Mayor Bahula commented on the municipality’s consequence management measures on the supplier chain management manager. She confirmed that the Council appointed its disciplinary force on 29 October 2018. The Chairperson of the Audit Committee managed to refer the matter to council for consideration. As a result of that, the supplier chain manager was dismissed for transgression on supplier chain management policies.
Ms Rampedi, the Municipal Manager, responded to the Committee on the write-offs of some wasteful and unauthorised expenditure. She said that the municipal council had written off the R183 million. The R48 million unauthorised expenditure had also written off by the council. She clarified that slide 36 of the presentation showed the balances of unauthorised expenditure for every financial year. It was indicated on the same slide that the R48 million unauthorised expenditure was used for non-cash items for the provision of payment of debt. She explained that the local municipality was currently in a predicament with the national Department of Public Works and Infrastructure (DPWI) on its payment on property rates. The Department stated that it would not pay property rates on properties that had not been registered. As a result of that, the municipality is facing the difficulty in not receiving that lucrative revenue every year. The municipality had referred the matter to National Treasury, but there has been no feedback from Treasury yet on the matter. The municipality was also proactively engaging with DPWI to figure out a way on the settlement of debt.
Ms Rampedi commented on the irregular expenditure after the municipality had received its audit report from the Auditor-General. The Municipal Public Account Committee (MPAC) was able to investigate regular expenditure of the financial year as shown in presentation. The Council resolved to write off the R183 million for 2017/18 after having reviewed all the transactions.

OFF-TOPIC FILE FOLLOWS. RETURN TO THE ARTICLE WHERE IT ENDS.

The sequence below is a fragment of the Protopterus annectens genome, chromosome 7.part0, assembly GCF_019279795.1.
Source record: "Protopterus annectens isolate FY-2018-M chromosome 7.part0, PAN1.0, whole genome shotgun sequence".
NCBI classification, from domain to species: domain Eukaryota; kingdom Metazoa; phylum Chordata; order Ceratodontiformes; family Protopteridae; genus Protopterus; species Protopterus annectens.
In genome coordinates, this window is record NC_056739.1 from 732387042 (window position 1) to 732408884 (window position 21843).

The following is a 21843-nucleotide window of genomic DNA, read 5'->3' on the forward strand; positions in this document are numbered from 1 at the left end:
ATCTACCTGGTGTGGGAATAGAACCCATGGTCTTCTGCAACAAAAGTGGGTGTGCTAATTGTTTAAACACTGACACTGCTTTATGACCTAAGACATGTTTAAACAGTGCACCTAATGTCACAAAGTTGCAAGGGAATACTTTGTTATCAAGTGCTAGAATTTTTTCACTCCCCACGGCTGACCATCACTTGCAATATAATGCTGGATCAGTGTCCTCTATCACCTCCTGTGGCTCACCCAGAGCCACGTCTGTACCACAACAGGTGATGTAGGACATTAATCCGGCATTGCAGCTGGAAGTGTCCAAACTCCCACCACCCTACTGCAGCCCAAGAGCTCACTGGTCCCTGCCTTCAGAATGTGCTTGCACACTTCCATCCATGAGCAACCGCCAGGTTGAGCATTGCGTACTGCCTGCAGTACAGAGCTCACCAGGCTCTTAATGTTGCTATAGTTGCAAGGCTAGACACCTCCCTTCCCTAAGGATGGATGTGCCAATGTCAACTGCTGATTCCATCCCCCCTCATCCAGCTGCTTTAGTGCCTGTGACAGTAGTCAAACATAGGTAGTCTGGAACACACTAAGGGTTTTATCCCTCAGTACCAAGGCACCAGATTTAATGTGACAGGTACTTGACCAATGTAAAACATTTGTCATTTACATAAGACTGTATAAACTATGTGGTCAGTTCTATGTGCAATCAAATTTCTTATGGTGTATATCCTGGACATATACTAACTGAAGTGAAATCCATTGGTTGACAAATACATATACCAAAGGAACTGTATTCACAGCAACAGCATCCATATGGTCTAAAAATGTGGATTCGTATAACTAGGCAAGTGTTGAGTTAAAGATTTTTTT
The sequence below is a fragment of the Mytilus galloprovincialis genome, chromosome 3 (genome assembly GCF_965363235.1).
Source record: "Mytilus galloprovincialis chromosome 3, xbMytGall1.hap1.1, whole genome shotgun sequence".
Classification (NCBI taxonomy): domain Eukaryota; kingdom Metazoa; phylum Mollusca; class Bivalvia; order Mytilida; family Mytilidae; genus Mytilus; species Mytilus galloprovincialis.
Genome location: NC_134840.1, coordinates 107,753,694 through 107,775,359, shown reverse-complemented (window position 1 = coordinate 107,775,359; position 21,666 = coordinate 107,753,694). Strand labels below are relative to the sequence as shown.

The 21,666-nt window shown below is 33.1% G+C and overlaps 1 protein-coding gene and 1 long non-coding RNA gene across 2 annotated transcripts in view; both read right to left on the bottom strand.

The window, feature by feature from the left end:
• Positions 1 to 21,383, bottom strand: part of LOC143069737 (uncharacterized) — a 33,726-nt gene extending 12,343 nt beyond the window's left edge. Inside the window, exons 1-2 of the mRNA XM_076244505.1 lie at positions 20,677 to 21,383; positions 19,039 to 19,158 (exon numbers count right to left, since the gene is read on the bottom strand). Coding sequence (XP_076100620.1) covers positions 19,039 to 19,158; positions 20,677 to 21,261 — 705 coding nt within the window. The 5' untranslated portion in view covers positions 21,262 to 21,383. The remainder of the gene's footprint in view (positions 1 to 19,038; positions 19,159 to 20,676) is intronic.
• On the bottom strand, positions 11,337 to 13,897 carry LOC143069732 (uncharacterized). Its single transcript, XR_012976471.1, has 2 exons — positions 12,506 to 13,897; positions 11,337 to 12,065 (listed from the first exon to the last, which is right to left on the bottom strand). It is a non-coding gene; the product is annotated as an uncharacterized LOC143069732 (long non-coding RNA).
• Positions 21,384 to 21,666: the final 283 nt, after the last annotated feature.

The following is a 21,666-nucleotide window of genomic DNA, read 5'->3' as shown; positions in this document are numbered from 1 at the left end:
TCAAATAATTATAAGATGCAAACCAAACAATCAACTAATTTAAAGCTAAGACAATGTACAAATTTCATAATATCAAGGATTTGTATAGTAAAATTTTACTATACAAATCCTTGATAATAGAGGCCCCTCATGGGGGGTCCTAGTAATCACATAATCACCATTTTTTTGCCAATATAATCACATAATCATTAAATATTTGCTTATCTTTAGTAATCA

In terms of non-compliance of supplier chain management laws and regulations, what the AG’s report indicated was there had been advertisements that had been posted for less than the required period. The municipality subsequently devised its preventative measures and developed a Supplier Chain Management checklist, which has thus been distributed among municipal officials. In addition, the municipality purchased an electronic system in January 2021, which was a vetting system that could check service providers’ details. Once a service provider’s ID number is punched in, the municipality would be able to review the profiles.
Ms Rampedi explained that there was variation in the wording of the supplier chain policy. The Auditor-General’s report highlighted that for a bid it must be advertised for a minimum of 14 days. A seven-day period is fine with a quotation. After the issue had been flagged, the municipality reviewed its own supplier chain policy, and the policy was amended and approved. National Treasury shared the standard operating procedure with the municipality. Further, the municipality appealed for more support from the Provincial Treasury to train supplier chain management officials and more workshops had to be held to brief officials on those matters.
To prevent more irregular expenditures in future, the municipality also reviewed its tender documents for internal audit for due diligence.